Lack of statewide oversight has led to excessive caseloads for Illinois public defenders, study says

Cook County public defender's office

Courtesy of the Cook County public defender's office

A sign outside the Cook County public defender’s office.

Public defenders across Illinois are struggling with excessive caseloads and a lack of independence that is negatively affecting their clients, according to a new study commissioned by the Illinois Supreme Court.

The study, which was released Tuesday, examined public defense in nine counties across the state. In all nine counties, which varied in population and demographics, public defenders lacked the necessary resources to provide the quality of representation required by the U.S. Constitution, the study found.

In Cook County, public defenders handling misdemeanor cases told the study’s authors that they had more than 2,000 cases per year. A public defender in Champaign County said they had 50 pretrial conferences in one day and 100 scheduled for the next day. And a DuPage County public defender said he was only able to get through 70% of the evidence provided by the prosecution in any given case.

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“You might have a lawyer in name but with a caseload that high it’s effectively a warm body with a bar card,” said Jon Mosher, deputy director of the Sixth Amendment Center, a nonprofit that studies indigent defense across the country and wrote the report.

Public defenders play an important role in the criminal justice system by representing clients who are unable to afford an attorney. In Cook County, that’s about four out of every five defendants and the vast majority of those clients are Black and Latinx.

The problems facing public defenders stem in part from a lack of statewide oversight, Mosher said. Illinois is one of just seven states in the country without a state commission, agency, or officer that sets standards for indigent representation, according to the report. That means the state government has no way of determining if each county has enough lawyers, enough time to handle cases, or enough resources, Mosher said

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Sharone Mitchell Jr., who took over the public defender’s office in April, hopes to add more attorneys and work with community groups fighting for racial justice and systemic change.

The Sixth Amendment Center recommended that the state legislature create and appropriately fund a commission to set and enforce standards for effective public defense.

Spokespeople for Illinois Senate President Don Harmon and House Speaker Chris Welch, said their offices look forward to reviewing the report and seeing what steps can be taken to improve public defense.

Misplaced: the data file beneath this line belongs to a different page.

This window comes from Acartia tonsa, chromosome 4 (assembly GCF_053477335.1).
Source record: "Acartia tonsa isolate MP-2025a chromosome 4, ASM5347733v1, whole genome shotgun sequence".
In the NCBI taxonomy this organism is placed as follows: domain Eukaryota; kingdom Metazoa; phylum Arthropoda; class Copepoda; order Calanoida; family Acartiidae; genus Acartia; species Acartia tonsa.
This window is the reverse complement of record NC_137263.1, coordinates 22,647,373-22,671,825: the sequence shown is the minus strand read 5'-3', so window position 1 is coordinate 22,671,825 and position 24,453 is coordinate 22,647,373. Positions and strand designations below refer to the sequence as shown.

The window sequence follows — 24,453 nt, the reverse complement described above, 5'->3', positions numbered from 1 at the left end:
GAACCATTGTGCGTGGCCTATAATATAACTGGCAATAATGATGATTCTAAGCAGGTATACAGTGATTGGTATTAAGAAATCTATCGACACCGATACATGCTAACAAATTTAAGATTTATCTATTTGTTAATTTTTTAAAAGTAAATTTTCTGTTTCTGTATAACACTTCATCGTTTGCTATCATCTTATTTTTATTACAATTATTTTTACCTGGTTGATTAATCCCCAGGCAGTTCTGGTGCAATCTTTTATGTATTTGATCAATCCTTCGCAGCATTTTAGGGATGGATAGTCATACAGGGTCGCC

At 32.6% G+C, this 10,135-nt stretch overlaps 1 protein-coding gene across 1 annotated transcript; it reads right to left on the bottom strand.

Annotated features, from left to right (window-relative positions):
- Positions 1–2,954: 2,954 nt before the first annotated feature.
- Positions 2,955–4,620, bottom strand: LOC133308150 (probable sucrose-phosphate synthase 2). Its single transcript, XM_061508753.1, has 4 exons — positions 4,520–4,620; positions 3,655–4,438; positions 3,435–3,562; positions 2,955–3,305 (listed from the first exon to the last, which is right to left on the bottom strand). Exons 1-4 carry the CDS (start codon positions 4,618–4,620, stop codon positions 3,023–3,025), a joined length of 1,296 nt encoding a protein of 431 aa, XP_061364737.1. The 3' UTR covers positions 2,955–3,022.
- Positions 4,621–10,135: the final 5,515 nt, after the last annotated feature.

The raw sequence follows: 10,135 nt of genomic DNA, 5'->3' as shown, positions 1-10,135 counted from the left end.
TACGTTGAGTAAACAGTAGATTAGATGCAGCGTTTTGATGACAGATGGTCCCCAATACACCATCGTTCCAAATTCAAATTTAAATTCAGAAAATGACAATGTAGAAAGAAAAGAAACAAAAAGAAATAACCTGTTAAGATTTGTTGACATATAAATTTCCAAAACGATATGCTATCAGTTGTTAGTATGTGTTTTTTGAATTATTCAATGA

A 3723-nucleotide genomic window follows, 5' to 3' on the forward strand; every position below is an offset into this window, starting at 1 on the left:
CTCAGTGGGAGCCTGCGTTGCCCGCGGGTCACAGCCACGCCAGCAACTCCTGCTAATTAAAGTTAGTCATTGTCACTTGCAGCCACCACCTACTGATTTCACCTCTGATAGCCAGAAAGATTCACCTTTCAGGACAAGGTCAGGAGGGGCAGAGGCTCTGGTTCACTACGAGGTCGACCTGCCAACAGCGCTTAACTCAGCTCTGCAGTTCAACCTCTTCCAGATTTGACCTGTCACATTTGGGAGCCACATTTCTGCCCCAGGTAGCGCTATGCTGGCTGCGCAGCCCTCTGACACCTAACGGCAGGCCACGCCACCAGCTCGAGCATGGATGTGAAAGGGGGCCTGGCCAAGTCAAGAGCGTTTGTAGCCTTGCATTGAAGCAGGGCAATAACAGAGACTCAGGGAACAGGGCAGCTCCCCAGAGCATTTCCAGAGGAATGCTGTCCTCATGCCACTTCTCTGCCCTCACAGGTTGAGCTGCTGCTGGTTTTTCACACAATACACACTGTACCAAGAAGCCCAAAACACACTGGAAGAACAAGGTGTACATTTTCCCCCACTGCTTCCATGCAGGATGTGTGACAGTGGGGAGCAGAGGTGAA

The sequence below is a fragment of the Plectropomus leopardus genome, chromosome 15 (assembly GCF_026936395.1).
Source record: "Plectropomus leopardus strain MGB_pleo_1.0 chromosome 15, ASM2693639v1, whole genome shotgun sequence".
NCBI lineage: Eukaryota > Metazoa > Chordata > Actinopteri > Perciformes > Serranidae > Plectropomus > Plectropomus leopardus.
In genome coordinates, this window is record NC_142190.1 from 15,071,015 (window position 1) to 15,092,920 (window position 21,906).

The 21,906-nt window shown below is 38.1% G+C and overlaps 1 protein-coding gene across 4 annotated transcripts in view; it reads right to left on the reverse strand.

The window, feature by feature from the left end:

During the legislative session that ended last week, both houses passed a bill to create a public defender task force that will examine the caseloads and quality of public defender services across the state. If Gov. J.B. Pritzker signs the bill, the task force will prepare a report summarizing its findings and make recommendations for the governor and General Assembly by the end of next year.

Illinois Supreme Court Chief Justice Anne Burke said in a statement that the court “recognize the challenges” found in the study and offered its “support to the legislative branch as they consider next steps towards establishing effective statewide indigent counsel in Illinois.”

‘We need bodies here’

In all of Illinois’ 102 counties aside from Cook County, public defenders are appointed by circuit court judges. That framework “institutionalizes political and judicial interference” in public defense and creates “systemic conflicts of interest,” the report said. Public defenders may feel like they can’t speak up for their clients or ask for more resources without risking their jobs, the report said.

Public defenders are “beholden to the circuit court judges,” Mosher said.

In every county, the study found public defenders grappling with excessive caseloads, leading to fears of burnout and depression.

In Cook County, assistant public defenders described being “overwhelmed,” suffering from “crushing depression,” and being alone “on an island” without adequate support, the study said.

“We need bodies here. We don’t have time to go to the washroom and drink water. We need people,” one assistant Cook County public defender told the study’s authors.

Sharone Mitchell Jr., who took over as Cook County public defender earlier this year, agreed that his office and public defenders across the state are in need of more resources and staff.

While working as a public defender is “incredibly rewarding” it’s also “incredibly taxing,” he said in an emailed statement. In his few months in office, he said he has been focusing on improving employee wellness.

A statewide commission could recommend that the legislature set aside state funding for public defender’s offices, or cap the amount that counties have to pay for indigent defense, with  additional funds for improvements subsidized by the state, the report said.

But any change in the way public defenders are appointed or funded would have to be approved by the General Assembly.

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